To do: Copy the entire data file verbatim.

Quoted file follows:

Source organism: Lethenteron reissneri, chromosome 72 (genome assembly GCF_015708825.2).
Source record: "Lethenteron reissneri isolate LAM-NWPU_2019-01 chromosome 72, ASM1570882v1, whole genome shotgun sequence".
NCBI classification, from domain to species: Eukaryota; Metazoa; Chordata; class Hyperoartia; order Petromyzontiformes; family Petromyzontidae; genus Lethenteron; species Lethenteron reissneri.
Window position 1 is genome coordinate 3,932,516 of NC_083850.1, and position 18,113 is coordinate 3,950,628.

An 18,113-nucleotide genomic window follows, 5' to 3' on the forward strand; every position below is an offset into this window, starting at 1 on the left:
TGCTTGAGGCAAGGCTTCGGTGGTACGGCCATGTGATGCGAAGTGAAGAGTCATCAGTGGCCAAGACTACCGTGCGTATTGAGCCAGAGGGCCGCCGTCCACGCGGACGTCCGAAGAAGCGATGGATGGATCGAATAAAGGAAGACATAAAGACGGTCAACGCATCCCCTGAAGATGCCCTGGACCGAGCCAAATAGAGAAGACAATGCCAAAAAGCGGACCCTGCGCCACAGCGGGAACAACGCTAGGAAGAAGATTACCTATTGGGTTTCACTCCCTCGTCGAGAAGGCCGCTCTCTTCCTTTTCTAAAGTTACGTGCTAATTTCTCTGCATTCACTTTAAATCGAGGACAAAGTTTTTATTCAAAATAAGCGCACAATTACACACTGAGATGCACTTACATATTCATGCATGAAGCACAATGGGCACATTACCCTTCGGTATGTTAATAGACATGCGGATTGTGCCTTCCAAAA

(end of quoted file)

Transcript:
Source organism: Lethenteron reissneri, chromosome 72 (genome assembly GCF_015708825.2).
Source record: "Lethenteron reissneri isolate LAM-NWPU_2019-01 chromosome 72, ASM1570882v1, whole genome shotgun sequence".
NCBI classification, from domain to species: Eukaryota; Metazoa; Chordata; class Hyperoartia; order Petromyzontiformes; family Petromyzontidae; genus Lethenteron; species Lethenteron reissneri.
Window position 1 is genome coordinate 3,932,516 of NC_083850.1, and position 18,113 is coordinate 3,950,628.

An 18,113-nucleotide genomic window follows, 5' to 3' on the forward strand; every position below is an offset into this window, starting at 1 on the left:
TGCTTGAGGCAAGGCTTCGGTGGTACGGCCATGTGATGCGAAGTGAAGAGTCATCAGTGGCCAAGACTACCGTGCGTATTGAGCCAGAGGGCCGCCGTCCACGCGGACGTCCGAAGAAGCGATGGATGGATCGAATAAAGGAAGACATAAAGACGGTCAACGCATCCCCTGAAGATGCCCTGGACCGAGCCAAATAGAGAAGACAATGCCAAAAAGCGGACCCTGCGCCACAGCGGGAACAACGCTAGGAAGAAGATTACCTATTGGGTTTCACTCCCTCGTCGAGAAGGCCGCTCTCTTCCTTTTCTAAAGTTACGTGCTAATTTCTCTGCATTCACTTTAAATCGAGGACAAAGTTTTTATTCAAAATAAGCGCACAATTACACACTGAGATGCACTTACATATTCATGCATGAAGCACAATGGGCACATTACCCTTCGGTATGTTAATAGACATGCGGATTGTGCCTTCCAAAA